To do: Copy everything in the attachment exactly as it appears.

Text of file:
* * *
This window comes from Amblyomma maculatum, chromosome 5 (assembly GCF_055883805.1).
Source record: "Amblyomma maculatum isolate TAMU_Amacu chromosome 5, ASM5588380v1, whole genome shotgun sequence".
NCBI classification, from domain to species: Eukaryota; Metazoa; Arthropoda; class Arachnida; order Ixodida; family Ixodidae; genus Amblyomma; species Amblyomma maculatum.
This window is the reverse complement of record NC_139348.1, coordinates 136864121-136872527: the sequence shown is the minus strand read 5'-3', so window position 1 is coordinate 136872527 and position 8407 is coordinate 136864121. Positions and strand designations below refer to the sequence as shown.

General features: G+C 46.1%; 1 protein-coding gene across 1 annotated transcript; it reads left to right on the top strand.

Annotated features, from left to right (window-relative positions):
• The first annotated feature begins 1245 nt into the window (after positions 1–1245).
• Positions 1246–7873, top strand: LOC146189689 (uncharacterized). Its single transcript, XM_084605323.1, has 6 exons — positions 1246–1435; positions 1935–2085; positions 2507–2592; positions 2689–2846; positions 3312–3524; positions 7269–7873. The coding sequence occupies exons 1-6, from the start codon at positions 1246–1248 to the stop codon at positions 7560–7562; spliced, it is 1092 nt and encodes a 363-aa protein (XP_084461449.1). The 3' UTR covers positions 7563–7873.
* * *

This window comes from Amblyomma maculatum, chromosome 5 (assembly GCF_055883805.1).
Source record: "Amblyomma maculatum isolate TAMU_Amacu chromosome 5, ASM5588380v1, whole genome shotgun sequence".
NCBI classification, from domain to species: Eukaryota; Metazoa; Arthropoda; class Arachnida; order Ixodida; family Ixodidae; genus Amblyomma; species Amblyomma maculatum.
This window is the reverse complement of record NC_139348.1, coordinates 136864121-136872527: the sequence shown is the minus strand read 5'-3', so window position 1 is coordinate 136872527 and position 8407 is coordinate 136864121. Positions and strand designations below refer to the sequence as shown.

General features: G+C 46.1%; 1 protein-coding gene across 1 annotated transcript; it reads left to right on the top strand.

Annotated features, from left to right (window-relative positions):
• The first annotated feature begins 1245 nt into the window (after positions 1–1245).
• Positions 1246–7873, top strand: LOC146189689 (uncharacterized). Its single transcript, XM_084605323.1, has 6 exons — positions 1246–1435; positions 1935–2085; positions 2507–2592; positions 2689–2846; positions 3312–3524; positions 7269–7873. The coding sequence occupies exons 1-6, from the start codon at positions 1246–1248 to the stop codon at positions 7560–7562; spliced, it is 1092 nt and encodes a 363-aa protein (XP_084461449.1). The 3' UTR covers positions 7563–7873.